Georgia Lawmakers Sign Off on Flat Tax

Governor Brian Kemp

Georgia lawmakers passed legislation that will gradually drop the state income tax rate over the next few years, a move that proponents say will make the state more competitive.

The state House voted 167-2, and the state Senate voted 41-13 in favor of an amended House Bill 1437. The bill sets the state’s tax level at 4.99% by 2029, starting with a 5.49% flat tax for the tax year beginning Jan. 1, 2024.

The measure, which received broad bipartisan support in both chambers of the Legislature, now heads to Gov. Brian Kemp, a Republican, for his signature. Kemp is expected to sign the bill into law.

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State Budget Makers Approve $194 Million for Childcare in Wisconsin

three kids holding hands

Republican lawmakers and Gov. Tony Evers are, perhaps surprisingly, on the same page when it comes to spending more money on childcare in Wisconsin.

The state’s budget-writing panel, the Joint Finance Committee, on Wednesday unanimously approved a plan to spend $194 million in federal funds to support childcare across the state.

“$194 million is a lot of money,” Rep Amy Loudenbeck, R-Clinton, told lawmakers. “This is our job as a committee and members of the legislature to have a voice in how these programs are supported or created or expanded. Or in some cases not created and not expanded.”

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Detroit Lawmaker Seeks $43 Million Annual Tax Hike for Museums

Marshall Bullock

A Detroit lawmaker is pitching up to a 20-year, additional 0.4 mill tax hike to Wayne and Oakland County residents to fund museums – similar to the Detroit Institute of Art tax.

Sen. Marshall Bullock, D-Detroit, sponsored Senate Bill 653 that would apply only to counties with a population over one million – narrowing to the above two counties to fund the Detroit Historical Society and the Charles H. Wright Museum of African American History.

Bullock’s office hasn’t responded to multiple requests by The Center Square for comment.

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Georgia State Employees Could See $5K Pay Raise

Georgia Gov. Brian Kemp speaking

As lawmakers convene in Atlanta on Monday for the start of a new legislative session, Gov. Brian Kemp wants to give state employees $5,000 raises and increase their benefits.

Two budgets are passed through the General Assembly every legislative session. Lawmakers must review and approve spending for the remainder of the current fiscal year, also known as the Amended Fiscal Year (AFY) budget, and approve the budget for the next fiscal year, which begins July 1.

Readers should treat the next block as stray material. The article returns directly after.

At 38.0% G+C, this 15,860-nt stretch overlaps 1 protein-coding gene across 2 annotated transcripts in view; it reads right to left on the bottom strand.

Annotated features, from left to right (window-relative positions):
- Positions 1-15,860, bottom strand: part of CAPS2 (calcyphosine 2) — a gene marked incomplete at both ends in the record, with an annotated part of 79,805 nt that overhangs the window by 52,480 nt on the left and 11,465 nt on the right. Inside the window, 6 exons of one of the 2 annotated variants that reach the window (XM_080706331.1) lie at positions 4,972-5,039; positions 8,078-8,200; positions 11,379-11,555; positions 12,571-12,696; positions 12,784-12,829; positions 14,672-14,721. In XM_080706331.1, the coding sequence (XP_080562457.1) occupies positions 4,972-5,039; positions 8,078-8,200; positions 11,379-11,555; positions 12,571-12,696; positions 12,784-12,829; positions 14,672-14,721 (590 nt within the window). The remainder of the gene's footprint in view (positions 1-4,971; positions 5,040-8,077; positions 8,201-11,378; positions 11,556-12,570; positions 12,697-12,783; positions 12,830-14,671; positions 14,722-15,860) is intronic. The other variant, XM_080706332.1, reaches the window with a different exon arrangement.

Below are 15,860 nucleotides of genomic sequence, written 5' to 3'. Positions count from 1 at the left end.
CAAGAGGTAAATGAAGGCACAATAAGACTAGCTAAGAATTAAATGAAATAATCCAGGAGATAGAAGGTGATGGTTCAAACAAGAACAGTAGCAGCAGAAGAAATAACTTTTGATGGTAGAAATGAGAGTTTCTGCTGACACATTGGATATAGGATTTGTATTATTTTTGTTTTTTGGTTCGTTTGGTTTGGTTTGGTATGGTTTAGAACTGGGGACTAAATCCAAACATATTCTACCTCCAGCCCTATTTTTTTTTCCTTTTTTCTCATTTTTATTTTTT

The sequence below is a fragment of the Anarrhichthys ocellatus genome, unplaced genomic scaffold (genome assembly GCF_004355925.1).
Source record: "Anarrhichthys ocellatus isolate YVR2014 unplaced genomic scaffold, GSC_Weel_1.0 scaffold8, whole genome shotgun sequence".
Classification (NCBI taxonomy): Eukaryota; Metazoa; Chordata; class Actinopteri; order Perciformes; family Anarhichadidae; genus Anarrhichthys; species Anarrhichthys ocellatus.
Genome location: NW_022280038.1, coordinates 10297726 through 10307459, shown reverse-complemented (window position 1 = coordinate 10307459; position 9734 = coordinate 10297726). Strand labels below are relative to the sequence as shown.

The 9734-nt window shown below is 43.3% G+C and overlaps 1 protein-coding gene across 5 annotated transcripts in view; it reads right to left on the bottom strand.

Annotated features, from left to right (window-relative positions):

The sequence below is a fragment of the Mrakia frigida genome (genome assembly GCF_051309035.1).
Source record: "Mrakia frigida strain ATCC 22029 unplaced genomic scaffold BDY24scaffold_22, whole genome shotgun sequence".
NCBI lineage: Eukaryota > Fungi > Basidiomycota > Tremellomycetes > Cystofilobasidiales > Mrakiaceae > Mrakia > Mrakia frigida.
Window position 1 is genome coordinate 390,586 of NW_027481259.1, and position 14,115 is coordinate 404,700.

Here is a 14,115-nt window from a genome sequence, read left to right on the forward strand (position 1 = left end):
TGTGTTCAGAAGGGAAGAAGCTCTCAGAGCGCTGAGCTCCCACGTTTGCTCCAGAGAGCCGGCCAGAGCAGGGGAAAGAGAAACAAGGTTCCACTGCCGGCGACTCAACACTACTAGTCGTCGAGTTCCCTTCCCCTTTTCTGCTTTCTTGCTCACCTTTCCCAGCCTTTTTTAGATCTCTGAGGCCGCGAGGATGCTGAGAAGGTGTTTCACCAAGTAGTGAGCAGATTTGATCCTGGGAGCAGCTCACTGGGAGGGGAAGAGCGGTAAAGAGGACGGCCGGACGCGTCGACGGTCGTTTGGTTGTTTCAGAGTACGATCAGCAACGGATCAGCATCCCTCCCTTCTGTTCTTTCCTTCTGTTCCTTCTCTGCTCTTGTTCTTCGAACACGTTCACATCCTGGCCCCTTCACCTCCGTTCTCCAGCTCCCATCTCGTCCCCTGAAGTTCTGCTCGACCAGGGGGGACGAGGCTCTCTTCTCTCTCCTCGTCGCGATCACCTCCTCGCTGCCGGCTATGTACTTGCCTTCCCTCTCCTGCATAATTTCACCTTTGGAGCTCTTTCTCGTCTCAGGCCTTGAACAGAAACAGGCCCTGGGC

Kemp told state agencies in August not to propose spending increases for the next two years as a safeguard against uncertainty during the COVID-19 pandemic.

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Wisconsin Gov. Evers: Republicans Must Try Again with New Political Map

Tony Evers

The latest version of Wisconsin’s new political map will not become law if Gov. Tony Evers has anything to do with it.

The governor on Thursday told Republican lawmakers that he will not sign the map they unveiled on Wednesday.

“If Republicans want to get serious about passing maps I can sign, they need to do a heck of a lot more listening to the people of this state,” Evers said in a statement.

The governor claims the Republican-drawn map is “gerrymandered,” but didn’t offer any specific suggestions of the changes he’d like to see.

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Pennsylvania Lawmaker Arrested, Accused of Harassment, Violating Protection Order

Kevin Boyle

State Rep. Kevin Boyle, D-Philadelphia, was arrested late Friday by city law enforcement on charges accusing him of harassment and violating a protection from abuse order.

Court documents show the 41-year-old lawmaker was arraigned in the early hours of Saturday morning. A trial date is set for Tuesday.

The news comes just days after Spotlight PA reported that House Democratic leadership stripped Boyle of his committee chairmanship and limited his access to the state capitol building.

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Maricopa County Audit Supporter Threatens Arizona GOP Lawmaker

A Republican member of the Arizona Legislature says her family’s safety is her first priority after getting a threatening email over her scrutiny of Maricopa County’s 2020 election. 

State Sen. Michelle Ugenti-Rita, R-Scottsdale, posted a screenshot of an email from an account named Matt Boster that started out by calling her a racial slur.

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Columbus Schools Will Require Masks When Ohio Students Return

Woman sitting alone with a mask on.

Ohio’s largest school district will require all students, staff and visitors to wear masks inside buildings and on buses this fall, but an Ohio lawmaker has introduced a bill that prohibits schools from requiring masks.

The Columbus City Schools Board of Education said in a news release it relied on recommendations from The American Academy of Pediatrics and guidance from the Centers for Disease Control and Prevention, along with talks with Columbus Public Health, to reach the decision.